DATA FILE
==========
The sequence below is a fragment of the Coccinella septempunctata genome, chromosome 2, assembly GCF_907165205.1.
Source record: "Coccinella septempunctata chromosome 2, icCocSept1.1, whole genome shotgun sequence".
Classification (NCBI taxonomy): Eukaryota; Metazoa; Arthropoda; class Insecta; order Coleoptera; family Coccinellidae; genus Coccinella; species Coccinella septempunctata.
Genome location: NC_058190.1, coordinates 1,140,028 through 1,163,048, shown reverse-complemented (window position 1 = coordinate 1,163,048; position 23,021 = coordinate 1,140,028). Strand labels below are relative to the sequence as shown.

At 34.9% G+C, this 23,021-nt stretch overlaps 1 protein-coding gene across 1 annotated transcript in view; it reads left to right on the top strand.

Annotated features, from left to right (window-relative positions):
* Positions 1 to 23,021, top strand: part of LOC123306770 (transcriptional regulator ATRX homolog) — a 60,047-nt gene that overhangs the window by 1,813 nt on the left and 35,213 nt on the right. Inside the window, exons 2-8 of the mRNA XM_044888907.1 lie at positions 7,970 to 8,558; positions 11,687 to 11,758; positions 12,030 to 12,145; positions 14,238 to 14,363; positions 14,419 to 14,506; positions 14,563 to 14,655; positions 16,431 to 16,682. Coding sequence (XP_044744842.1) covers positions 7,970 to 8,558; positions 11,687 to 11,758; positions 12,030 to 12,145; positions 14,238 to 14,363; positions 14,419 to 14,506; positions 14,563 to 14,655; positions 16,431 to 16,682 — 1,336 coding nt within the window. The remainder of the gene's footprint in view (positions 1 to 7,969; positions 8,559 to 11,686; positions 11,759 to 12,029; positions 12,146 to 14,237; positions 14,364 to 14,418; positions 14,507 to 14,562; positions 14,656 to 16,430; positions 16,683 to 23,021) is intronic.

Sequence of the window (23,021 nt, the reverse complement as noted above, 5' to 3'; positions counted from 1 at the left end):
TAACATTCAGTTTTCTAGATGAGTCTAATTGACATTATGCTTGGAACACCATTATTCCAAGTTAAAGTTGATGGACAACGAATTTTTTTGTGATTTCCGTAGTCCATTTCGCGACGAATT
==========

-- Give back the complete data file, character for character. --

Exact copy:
The sequence below is a fragment of the Coccinella septempunctata genome, chromosome 2, assembly GCF_907165205.1.
Source record: "Coccinella septempunctata chromosome 2, icCocSept1.1, whole genome shotgun sequence".
Classification (NCBI taxonomy): Eukaryota; Metazoa; Arthropoda; class Insecta; order Coleoptera; family Coccinellidae; genus Coccinella; species Coccinella septempunctata.
Genome location: NC_058190.1, coordinates 1,140,028 through 1,163,048, shown reverse-complemented (window position 1 = coordinate 1,163,048; position 23,021 = coordinate 1,140,028). Strand labels below are relative to the sequence as shown.

At 34.9% G+C, this 23,021-nt stretch overlaps 1 protein-coding gene across 1 annotated transcript in view; it reads left to right on the top strand.

Annotated features, from left to right (window-relative positions):
* Positions 1 to 23,021, top strand: part of LOC123306770 (transcriptional regulator ATRX homolog) — a 60,047-nt gene that overhangs the window by 1,813 nt on the left and 35,213 nt on the right. Inside the window, exons 2-8 of the mRNA XM_044888907.1 lie at positions 7,970 to 8,558; positions 11,687 to 11,758; positions 12,030 to 12,145; positions 14,238 to 14,363; positions 14,419 to 14,506; positions 14,563 to 14,655; positions 16,431 to 16,682. Coding sequence (XP_044744842.1) covers positions 7,970 to 8,558; positions 11,687 to 11,758; positions 12,030 to 12,145; positions 14,238 to 14,363; positions 14,419 to 14,506; positions 14,563 to 14,655; positions 16,431 to 16,682 — 1,336 coding nt within the window. The remainder of the gene's footprint in view (positions 1 to 7,969; positions 8,559 to 11,686; positions 11,759 to 12,029; positions 12,146 to 14,237; positions 14,364 to 14,418; positions 14,507 to 14,562; positions 14,656 to 16,430; positions 16,683 to 23,021) is intronic.

Sequence of the window (23,021 nt, the reverse complement as noted above, 5' to 3'; positions counted from 1 at the left end):
TAACATTCAGTTTTCTAGATGAGTCTAATTGACATTATGCTTGGAACACCATTATTCCAAGTTAAAGTTGATGGACAACGAATTTTTTTGTGATTTCCGTAGTCCATTTCGCGACGAATT